Today’s Mail On Sunday is incandescent with manufactured rage as readers are told “'Is Charles really your dad?' BBC is accused of inflicting 'deliberate pain' with 'salacious' paternity slur against Prince Harry in controversial TV show”. Ah, that use of quote marks because the inmates of the Northcliffe House bunker can’t stand up their claims. So what is the hated Beeb accused of doing this time?
“The outrageous and discredited insinuation that Princess Diana’s lover James Hewitt is [Prince Harry’s] father is repeated in the controversial BBC2 drama King Charles III, to be screened this week … The timing is especially cruel so close to the 20th anniversary of Diana’s death, and those close to the Royal Family say the hurtful claims should never have been included in a BBC programme”. A line in a fictional drama.
Royal hangers-on have chipped in as required, Rosa Monckton claiming “The BBC is deliberately causing pain to a real living person in a salacious fashion”, and Penny Junor adding “It is irresponsible of the BBC to broadcast this claim”. MoS readers are then informed “The new revelation adds to a growing furore over King Charles III, which will be shown on Wednesday”. That means there will be more attacks on the Beeb.
And as the next ones will be overseen directly by the legendarily foul mouthed Paul Dacre at the Daily Mail, they will be infinitely more hateful and vicious. So what’s all this about? After reassuring readers that “Former cavalry officer Hewitt has point-blank rejected the rumours” - Mandy Rice Davies situation there - we read that the TV drama King Charles III is “An adaptation of Mike Bartlett’s West End play”.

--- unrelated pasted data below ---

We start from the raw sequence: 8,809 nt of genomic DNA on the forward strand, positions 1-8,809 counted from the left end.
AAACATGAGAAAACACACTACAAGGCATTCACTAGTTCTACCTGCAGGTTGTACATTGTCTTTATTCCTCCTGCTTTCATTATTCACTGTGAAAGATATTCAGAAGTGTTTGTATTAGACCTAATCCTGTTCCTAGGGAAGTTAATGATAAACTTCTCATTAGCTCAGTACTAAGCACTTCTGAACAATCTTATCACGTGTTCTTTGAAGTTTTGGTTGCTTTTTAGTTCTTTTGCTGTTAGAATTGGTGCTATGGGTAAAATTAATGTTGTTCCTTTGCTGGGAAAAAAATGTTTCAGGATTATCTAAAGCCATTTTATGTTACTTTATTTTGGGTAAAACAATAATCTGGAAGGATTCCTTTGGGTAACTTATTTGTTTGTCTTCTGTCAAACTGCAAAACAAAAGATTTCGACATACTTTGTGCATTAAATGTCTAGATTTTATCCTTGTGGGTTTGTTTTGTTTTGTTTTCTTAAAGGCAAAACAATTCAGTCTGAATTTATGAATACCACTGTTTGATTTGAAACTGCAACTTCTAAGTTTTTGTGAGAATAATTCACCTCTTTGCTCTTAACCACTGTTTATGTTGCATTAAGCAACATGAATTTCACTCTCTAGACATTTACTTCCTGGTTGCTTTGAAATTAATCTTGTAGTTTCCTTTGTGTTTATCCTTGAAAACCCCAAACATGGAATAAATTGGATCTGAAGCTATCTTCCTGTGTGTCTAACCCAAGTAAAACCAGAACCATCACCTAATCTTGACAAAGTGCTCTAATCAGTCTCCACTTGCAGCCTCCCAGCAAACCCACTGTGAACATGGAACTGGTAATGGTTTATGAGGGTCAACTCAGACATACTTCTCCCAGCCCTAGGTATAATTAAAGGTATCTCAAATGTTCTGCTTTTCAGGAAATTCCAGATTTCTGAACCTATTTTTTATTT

At which point the thought inevitably enters: the Mail takes a keen interest in West End plays, usually via the odious Quentin Letts (let’s not). So what did Quent and the Mail say when King Charles III opened back in 2014? And what didn’t they say?
Ah well. All that Letts manages in his review on the scene which is so upsetting the MoS today is “a sub-plot about Prince Harry bedding a grungy republican girl”. Otherwise, Quent covered the usual Mail public sector bashing bases, telling readers “the Arts Council-funded Almeida is stepping on pretty untrodden territory”. Worse for the Mail titles, Letts was not the only one covering King Charles III at the time.
Mail Online also ran a PA story telling how King Charles III was garnering rave reviews.
But what neither that story, nor Letts’ review, even mentioned was the line about Harry being quizzed as to who his father was. So unless the BBC adaptation has inserted something which wasn’t in the original play - doubtful - the Mail is once again dealing in double standards, only putting the boot in and coming the faux outrage in order to kick the hated Beeb. And the attack will have the reverse of the intended effect.
The programme - which will by now be long complete - will just get a bigger audience. But the Northcliffe House goons will have a nice warm feeling, so that’s all right, then.